Today I am intentional in speaking to my students about how I program. I think it is valuable for them to know that I am choosing to represent more diverse composers (yes, I’ve created similar goals for composers of color). Obviously, within the last 2-3 years, this has become a charge for more and more conductors both at the pedagogical and professional levels.

I hear more and more music by women composers and composers of color at every conference I attend which means I am now exposed to more music that I will eventually program. There are more commissioning opportunities for women too. To compare where I was when I started this journey to where I am now is incredibly encouraging. Additionally, I now make sure to program diverse composers on all my program for honor bands. Why should students in my program be the only ones to benefit from diversified programming?

The time has come to create real change, and I encourage you to take an active role in that change. Let’s do this!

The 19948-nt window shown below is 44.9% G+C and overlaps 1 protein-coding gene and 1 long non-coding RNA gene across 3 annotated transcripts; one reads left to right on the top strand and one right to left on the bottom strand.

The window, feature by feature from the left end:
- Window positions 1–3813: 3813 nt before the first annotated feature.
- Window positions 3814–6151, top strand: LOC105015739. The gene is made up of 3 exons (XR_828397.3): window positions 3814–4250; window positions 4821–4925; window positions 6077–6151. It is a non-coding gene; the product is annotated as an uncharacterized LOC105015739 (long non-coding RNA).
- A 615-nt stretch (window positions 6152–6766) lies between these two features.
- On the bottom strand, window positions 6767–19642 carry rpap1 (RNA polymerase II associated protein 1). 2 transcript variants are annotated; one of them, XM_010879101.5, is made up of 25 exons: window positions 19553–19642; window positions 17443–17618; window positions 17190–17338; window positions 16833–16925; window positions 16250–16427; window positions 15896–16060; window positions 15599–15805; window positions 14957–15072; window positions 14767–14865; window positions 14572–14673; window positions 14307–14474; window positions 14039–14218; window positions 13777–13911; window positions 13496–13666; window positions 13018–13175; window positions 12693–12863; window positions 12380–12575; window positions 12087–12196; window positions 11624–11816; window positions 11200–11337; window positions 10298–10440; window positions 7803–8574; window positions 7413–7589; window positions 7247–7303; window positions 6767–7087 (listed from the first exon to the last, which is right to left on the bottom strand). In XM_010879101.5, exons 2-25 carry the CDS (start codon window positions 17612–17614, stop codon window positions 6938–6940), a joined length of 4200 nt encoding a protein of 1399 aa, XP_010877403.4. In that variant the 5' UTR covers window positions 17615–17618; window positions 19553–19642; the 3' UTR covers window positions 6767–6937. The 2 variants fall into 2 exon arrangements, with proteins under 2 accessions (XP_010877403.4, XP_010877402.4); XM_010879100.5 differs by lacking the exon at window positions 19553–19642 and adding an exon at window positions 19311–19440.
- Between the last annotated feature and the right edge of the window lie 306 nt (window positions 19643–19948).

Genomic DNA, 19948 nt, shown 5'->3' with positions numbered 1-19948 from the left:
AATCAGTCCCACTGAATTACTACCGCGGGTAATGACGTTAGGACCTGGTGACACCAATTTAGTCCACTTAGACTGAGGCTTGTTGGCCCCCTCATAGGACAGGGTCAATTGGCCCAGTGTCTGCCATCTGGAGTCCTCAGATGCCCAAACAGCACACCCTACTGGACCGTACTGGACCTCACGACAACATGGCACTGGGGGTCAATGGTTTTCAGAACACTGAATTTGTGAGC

Courtney Snyder

Dr. Courtney Snyder is associate director of bands at the University of Michigan. She teaches conducting and directs the concert band and Michigan Youth Symphonic Band. Previously, she served as assistant director of bands at the University of Nebraska-Omaha and was music director of the Nebraska Wind Symphony. Snyder is published in Music Educators Journal, The Instrumentalist, and in several volumes of Teaching Music Through Performance in Band. In 2018 she received the Paula Crider Outstanding Band Director Award and earned second place in the American Prize in Conducting, Band/Wind Ensemble Division Competition. Snyder is president-elect of Women Band Directors International.